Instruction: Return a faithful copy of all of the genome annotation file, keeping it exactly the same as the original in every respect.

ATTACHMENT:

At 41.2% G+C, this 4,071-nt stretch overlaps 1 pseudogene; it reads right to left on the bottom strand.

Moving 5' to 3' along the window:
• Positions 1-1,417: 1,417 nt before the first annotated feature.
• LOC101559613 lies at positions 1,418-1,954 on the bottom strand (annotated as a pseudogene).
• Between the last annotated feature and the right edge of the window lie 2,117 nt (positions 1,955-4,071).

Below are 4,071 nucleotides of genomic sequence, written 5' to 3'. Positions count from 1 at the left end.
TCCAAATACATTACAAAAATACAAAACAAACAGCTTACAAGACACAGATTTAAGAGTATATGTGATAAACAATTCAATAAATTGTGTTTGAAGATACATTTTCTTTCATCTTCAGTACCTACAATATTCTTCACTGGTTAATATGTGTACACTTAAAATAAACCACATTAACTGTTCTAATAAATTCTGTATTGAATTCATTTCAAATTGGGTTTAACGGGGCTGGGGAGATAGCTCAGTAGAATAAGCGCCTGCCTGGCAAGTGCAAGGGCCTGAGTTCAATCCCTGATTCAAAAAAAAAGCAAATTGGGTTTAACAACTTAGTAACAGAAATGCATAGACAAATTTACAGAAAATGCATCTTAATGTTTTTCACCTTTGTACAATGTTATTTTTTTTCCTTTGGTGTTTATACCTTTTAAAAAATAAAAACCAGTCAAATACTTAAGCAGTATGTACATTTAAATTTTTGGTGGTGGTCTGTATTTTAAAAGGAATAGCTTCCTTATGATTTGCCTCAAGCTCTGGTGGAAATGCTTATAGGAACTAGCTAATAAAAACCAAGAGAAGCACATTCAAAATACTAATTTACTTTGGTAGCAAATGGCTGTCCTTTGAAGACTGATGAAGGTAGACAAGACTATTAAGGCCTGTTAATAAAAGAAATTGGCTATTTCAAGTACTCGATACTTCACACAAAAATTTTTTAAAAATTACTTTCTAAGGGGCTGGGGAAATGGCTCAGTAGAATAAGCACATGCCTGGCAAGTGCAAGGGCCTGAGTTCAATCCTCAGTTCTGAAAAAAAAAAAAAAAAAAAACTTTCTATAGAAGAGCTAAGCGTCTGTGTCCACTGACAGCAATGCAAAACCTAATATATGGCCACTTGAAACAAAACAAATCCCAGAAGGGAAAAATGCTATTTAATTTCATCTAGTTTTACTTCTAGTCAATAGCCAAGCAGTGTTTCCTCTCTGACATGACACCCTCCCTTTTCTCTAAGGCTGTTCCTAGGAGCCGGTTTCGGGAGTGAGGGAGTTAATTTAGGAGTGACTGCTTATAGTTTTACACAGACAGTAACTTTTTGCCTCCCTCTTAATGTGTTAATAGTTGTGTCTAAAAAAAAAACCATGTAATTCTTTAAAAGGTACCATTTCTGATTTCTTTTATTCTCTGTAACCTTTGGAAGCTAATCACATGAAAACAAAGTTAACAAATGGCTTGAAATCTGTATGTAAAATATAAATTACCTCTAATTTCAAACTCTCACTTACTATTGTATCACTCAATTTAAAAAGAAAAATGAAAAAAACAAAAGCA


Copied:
At 41.2% G+C, this 4,071-nt stretch overlaps 1 pseudogene; it reads right to left on the bottom strand.

Moving 5' to 3' along the window:
• Positions 1-1,417: 1,417 nt before the first annotated feature.
• LOC101559613 lies at positions 1,418-1,954 on the bottom strand (annotated as a pseudogene).
• Between the last annotated feature and the right edge of the window lie 2,117 nt (positions 1,955-4,071).

Below are 4,071 nucleotides of genomic sequence, written 5' to 3'. Positions count from 1 at the left end.
TCCAAATACATTACAAAAATACAAAACAAACAGCTTACAAGACACAGATTTAAGAGTATATGTGATAAACAATTCAATAAATTGTGTTTGAAGATACATTTTCTTTCATCTTCAGTACCTACAATATTCTTCACTGGTTAATATGTGTACACTTAAAATAAACCACATTAACTGTTCTAATAAATTCTGTATTGAATTCATTTCAAATTGGGTTTAACGGGGCTGGGGAGATAGCTCAGTAGAATAAGCGCCTGCCTGGCAAGTGCAAGGGCCTGAGTTCAATCCCTGATTCAAAAAAAAAGCAAATTGGGTTTAACAACTTAGTAACAGAAATGCATAGACAAATTTACAGAAAATGCATCTTAATGTTTTTCACCTTTGTACAATGTTATTTTTTTTCCTTTGGTGTTTATACCTTTTAAAAAATAAAAACCAGTCAAATACTTAAGCAGTATGTACATTTAAATTTTTGGTGGTGGTCTGTATTTTAAAAGGAATAGCTTCCTTATGATTTGCCTCAAGCTCTGGTGGAAATGCTTATAGGAACTAGCTAATAAAAACCAAGAGAAGCACATTCAAAATACTAATTTACTTTGGTAGCAAATGGCTGTCCTTTGAAGACTGATGAAGGTAGACAAGACTATTAAGGCCTGTTAATAAAAGAAATTGGCTATTTCAAGTACTCGATACTTCACACAAAAATTTTTTAAAAATTACTTTCTAAGGGGCTGGGGAAATGGCTCAGTAGAATAAGCACATGCCTGGCAAGTGCAAGGGCCTGAGTTCAATCCTCAGTTCTGAAAAAAAAAAAAAAAAAAAACTTTCTATAGAAGAGCTAAGCGTCTGTGTCCACTGACAGCAATGCAAAACCTAATATATGGCCACTTGAAACAAAACAAATCCCAGAAGGGAAAAATGCTATTTAATTTCATCTAGTTTTACTTCTAGTCAATAGCCAAGCAGTGTTTCCTCTCTGACATGACACCCTCCCTTTTCTCTAAGGCTGTTCCTAGGAGCCGGTTTCGGGAGTGAGGGAGTTAATTTAGGAGTGACTGCTTATAGTTTTACACAGACAGTAACTTTTTGCCTCCCTCTTAATGTGTTAATAGTTGTGTCTAAAAAAAAAACCATGTAATTCTTTAAAAGGTACCATTTCTGATTTCTTTTATTCTCTGTAACCTTTGGAAGCTAATCACATGAAAACAAAGTTAACAAATGGCTTGAAATCTGTATGTAAAATATAAATTACCTCTAATTTCAAACTCTCACTTACTATTGTATCACTCAATTTAAAAAGAAAAATGAAAAAAACAAAAGCA